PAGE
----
I’ve always liked having lyrics available when I listen to music. I don’t look at them often, but there are times when I want to know exactly what the words of a song are. Sometimes when I’m listening to Bob Dylan’s Desolation Row, and want to be precise. (I still haven’t memorized all the lyrics; but it’s more than ten minutes long.)
A nifty new feature in the iOS Music app is Timed Lyrics. When a song offers this, you see the lyrics, each line highlighted as it is sung.
You’ll probably see this in the Music app the first time you play a song that offers the feature, if you have your iOS device’s screen on with the Music app up front.
Tap the Lyrics button at the bottom of the Music window and enjoy.
Then Apple Arcade dropped during the iOS 13 beta, letting me check out what was on offer. Immediately, the selection of games was overwhelming. When iOS 13 proper landed, it was the kind of launch line-up other systems would kill for. There were 71 titles in all, from tiny indie delicacies that would find it hard to survive as standalone titles, through to new releases from giants like Capcom. Since that first moment, I’ve been working my way through every game, to play every one at least a little, and therefore get an idea as to who Apple Arcade is aimed at, and whether it’s worth subscribing to.
Craig Grannell writes about games on iOS and on Mac, so he’s the guy who really understands this stuff. I’m not a gamer, so the whole Apple Arcade thing doesn’t interest me, even though I tried.
Apple has concluded a deal with TuneIn, the internet radio service, to ” offer listeners access to TuneIn’s more than 100,000 global radio stations on all Siri-enabled devices and Apple Music. This collaboration comes on the heels of Apple’s release of iOS 13, which introduces a new radio experience to Apple devices – including iPhone, iPad, Apple Watch, AirPods, CarPlay and HomePod.”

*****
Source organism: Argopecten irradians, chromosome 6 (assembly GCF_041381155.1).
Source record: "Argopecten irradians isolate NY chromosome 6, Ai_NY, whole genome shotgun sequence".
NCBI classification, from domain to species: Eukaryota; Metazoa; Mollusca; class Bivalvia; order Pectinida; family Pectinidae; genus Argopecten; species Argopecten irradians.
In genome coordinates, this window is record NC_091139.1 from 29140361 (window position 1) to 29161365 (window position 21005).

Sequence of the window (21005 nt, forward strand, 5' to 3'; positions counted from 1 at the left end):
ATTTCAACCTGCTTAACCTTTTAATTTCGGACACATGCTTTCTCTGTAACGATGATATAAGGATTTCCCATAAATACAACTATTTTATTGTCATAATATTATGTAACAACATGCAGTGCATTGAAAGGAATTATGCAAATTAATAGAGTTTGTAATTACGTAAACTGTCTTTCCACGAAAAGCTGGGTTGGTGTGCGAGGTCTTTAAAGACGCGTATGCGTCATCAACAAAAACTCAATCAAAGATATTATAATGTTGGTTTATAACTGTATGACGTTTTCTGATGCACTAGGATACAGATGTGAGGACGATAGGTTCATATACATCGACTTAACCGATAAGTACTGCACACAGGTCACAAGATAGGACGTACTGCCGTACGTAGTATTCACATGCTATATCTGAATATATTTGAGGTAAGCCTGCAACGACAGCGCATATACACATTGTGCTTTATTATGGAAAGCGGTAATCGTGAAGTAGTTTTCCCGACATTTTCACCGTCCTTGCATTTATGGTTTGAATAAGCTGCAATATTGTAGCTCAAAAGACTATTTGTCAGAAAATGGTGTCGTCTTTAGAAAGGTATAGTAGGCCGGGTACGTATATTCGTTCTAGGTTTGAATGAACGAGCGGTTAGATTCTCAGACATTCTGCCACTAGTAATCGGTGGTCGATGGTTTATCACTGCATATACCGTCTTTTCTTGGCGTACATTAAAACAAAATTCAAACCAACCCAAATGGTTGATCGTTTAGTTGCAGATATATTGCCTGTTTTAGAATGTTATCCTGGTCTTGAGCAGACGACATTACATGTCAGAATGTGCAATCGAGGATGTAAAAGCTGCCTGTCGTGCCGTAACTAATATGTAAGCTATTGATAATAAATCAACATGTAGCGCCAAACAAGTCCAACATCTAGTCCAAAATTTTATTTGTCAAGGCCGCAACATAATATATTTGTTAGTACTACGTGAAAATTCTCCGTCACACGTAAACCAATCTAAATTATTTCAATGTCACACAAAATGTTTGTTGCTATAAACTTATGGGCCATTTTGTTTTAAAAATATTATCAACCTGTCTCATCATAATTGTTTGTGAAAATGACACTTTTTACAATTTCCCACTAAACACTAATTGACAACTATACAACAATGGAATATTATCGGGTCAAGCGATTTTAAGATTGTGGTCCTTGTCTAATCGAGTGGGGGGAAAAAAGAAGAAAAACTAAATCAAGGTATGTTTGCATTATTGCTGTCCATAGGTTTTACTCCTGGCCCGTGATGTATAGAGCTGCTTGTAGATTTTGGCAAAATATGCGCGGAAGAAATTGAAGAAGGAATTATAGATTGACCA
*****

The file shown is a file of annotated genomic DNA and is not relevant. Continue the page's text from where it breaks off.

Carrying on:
It’s not clear how this is going to work; you’ll be able to launch radio stations via Siri, but will these radio stations show up in the Radio tab of iTunes and the new Music app on macOS Catalina? This would explain why the new Music app no longer supports internet radio stations, which have been part of iTunes for a long time.
And it’s not clear whether these radio stations will be available to people who don’t subscribe to Apple Music, but it’s good to see that internet radio will not be forgotten in the new, split-up iTunes.
“Spring ahead, fall new iPhone.” I think that’s what they say. Like clockwork now since 2014 and the release of the iPhone 4S, Apple this week announced the latest model of the iPhone along with other new products and services.
Eschewing the Roman numeral naming for the device, this one goes to 11. (I know, it’s a cliché, and fortunately, Apple didn’t use it.) The iPhone 11 comes in two models: standard and Pro (three models, if you count the Pro Max separately). This is the first time that Apple has used the term Pro for the iPhone—a term that has been used for Macs and iPads for many years—and the Pro models (in regular size and Max) now come with three rear-facing cameras instead of two.